A couple random notes about me.
For a sincerely large part of my early teen years I thought that I would be a concert pianist. Actually what I really wanted to do was be a violinist playing in the Vienna Philharmonic. The problem was I didn’t start playing the violin until I was thirteen and at thirty minutes of practice a day I was hardly on my way to Juilliard. So I compromised with my ambition and said I would become a concert pianist instead. I saved up my meager wages and went to a Helene Grimaud concert (sitting in a very close front row) and listened to a lot of piano recordings of her and Vladimir Ashkenazy, and Van Cliburn and Murray Perahia etc. and for the better portion of my junior year I even practiced for two hours a day. I was pretty good. And then for whatever reason I seemed to become “just good enough” for my ambition–or possibly just got scared because I didn’t want to be solo and center stage. Whatever reason I went limp noodles in the practice department. I still love to play though and still listen to a lot of Rachmaninoff, and even if playing that music is becoming something of a miraculous enactment it’s still wonderful to me. I don’t have any ambition to perform that kind of music anymore but I am definitely richer for the experience.
My mother pulled out an article from a magazine a few years ago. I don’t even remember what magazine it was but it contained an article about a couple who, though quite wealthy and could easily afford a brilliantly decadent vacation home, had instead opted to have a yurt country home. It struck a cord with me and I was fascinated by this beautiful tent they had set up in the arid Utah climate. Despite the cord being struck, I promptly went and forgot about it for a few years until once more my mum inspired me, this time by checking out a library book on ‘small houses’ or something of the sort…maybe it was portable houses. Whatever it was it once again had a yurt and suddenly I could hear the ringing of the once struck chord still vibrantly resounding. I researched yurts, bought a book about yurts, looked up yurt websites and have told more than one person that at some time in my life I intend to dwell in a yurt. I might even go to Mongolia just so I can see a real Mongolian yurt. We’ll see.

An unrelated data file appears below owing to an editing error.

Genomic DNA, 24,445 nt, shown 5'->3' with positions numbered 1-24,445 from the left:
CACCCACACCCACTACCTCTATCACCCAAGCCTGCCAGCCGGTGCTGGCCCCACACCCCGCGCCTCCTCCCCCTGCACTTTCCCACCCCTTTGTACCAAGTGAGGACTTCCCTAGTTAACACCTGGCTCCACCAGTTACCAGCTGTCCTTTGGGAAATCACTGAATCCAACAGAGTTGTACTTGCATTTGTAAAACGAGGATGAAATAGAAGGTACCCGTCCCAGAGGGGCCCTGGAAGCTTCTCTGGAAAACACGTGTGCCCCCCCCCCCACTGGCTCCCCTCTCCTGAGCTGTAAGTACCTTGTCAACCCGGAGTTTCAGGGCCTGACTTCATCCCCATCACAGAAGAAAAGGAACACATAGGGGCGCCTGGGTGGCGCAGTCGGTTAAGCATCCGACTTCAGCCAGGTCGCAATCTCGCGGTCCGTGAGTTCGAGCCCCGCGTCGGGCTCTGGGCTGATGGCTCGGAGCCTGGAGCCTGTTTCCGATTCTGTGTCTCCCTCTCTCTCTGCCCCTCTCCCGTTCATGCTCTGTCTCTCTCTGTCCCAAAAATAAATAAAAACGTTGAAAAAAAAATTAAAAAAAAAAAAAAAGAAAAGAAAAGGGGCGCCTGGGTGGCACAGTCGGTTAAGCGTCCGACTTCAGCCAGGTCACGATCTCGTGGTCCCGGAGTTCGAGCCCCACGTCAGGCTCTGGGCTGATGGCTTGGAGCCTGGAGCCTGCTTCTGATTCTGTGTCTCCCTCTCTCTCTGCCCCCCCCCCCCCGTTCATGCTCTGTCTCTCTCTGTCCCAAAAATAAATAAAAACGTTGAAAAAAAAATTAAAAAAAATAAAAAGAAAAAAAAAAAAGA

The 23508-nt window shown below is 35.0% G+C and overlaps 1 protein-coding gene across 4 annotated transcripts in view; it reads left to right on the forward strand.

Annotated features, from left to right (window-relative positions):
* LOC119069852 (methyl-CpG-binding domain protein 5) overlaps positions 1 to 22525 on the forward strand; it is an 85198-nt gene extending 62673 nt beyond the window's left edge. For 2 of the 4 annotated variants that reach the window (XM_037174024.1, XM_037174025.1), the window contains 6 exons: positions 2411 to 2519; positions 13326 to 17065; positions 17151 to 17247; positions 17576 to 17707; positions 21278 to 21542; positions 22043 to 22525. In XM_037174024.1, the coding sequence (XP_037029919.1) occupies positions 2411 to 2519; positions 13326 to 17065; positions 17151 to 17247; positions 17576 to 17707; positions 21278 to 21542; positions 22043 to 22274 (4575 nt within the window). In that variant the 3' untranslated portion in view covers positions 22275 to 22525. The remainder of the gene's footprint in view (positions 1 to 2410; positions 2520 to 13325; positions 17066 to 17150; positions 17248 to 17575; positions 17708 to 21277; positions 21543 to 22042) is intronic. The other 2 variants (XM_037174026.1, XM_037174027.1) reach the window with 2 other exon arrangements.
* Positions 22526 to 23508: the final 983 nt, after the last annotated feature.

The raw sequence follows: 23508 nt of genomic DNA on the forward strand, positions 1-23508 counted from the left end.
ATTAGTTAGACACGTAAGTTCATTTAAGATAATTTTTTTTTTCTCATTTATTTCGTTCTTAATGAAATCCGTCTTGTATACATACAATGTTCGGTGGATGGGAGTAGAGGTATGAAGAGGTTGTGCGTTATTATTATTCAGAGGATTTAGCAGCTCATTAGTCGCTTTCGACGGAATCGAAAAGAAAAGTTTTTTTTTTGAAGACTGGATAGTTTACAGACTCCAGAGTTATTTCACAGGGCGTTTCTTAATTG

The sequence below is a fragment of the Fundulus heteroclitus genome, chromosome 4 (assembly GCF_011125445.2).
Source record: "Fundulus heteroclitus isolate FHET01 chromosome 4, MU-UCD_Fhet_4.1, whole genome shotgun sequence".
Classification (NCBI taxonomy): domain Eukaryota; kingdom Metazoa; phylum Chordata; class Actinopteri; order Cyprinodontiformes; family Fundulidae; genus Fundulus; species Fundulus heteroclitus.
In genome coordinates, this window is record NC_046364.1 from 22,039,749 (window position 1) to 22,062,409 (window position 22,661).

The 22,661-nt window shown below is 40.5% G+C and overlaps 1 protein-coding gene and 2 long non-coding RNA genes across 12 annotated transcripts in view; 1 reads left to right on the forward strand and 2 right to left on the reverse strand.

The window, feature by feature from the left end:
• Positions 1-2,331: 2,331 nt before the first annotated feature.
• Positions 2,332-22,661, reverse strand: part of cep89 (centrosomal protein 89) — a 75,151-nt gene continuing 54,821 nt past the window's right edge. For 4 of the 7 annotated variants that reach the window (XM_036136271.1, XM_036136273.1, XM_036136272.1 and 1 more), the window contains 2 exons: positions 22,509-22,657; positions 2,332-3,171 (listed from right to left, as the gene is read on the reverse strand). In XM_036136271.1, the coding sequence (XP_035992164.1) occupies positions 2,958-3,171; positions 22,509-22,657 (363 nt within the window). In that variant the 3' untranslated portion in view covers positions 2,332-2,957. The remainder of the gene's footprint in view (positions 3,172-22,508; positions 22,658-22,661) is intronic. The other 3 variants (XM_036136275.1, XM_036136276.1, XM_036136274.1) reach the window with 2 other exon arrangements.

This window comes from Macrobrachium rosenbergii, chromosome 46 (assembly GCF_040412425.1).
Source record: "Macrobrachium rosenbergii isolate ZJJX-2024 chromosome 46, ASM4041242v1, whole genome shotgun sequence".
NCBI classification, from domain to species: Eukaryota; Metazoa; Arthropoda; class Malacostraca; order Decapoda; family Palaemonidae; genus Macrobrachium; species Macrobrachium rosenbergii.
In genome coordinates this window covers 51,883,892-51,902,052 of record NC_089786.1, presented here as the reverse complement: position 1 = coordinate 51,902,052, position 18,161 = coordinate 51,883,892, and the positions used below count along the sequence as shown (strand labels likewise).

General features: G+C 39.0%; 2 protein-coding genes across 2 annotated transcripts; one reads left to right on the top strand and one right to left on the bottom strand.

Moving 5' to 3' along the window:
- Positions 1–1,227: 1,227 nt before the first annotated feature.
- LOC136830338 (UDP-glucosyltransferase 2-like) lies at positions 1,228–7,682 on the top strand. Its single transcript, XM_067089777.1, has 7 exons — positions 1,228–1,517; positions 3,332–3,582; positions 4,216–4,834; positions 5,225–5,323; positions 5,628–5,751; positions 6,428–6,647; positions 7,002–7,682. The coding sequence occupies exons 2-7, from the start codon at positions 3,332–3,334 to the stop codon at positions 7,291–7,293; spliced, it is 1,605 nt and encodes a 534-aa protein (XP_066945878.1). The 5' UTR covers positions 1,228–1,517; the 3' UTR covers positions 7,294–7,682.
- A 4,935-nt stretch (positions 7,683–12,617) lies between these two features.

I think Acroyoga, or partner Yoga if you prefer, is ridiculously hypnotic, cool and very “now” to watch. I’ve allowed more than one moment of my life to slip away while holding a mesmerized stare at the youtube video’s of people stretching and dancing through their yoga routine. Yes I even fancy myself to be that dreadlock lass in the photo above. It’s slick, it’s suave, it’s a lot more flexible then I feel at the moment–and those are shorter shorts than I’ve fancied myself wearing since I was past age five. However I’m still a young lass and anticipate that there may yet be an acroyoga, short shorts flashing, dreadlock sporting, future for me still. Yes, this is a someday plan I hope is coming soon.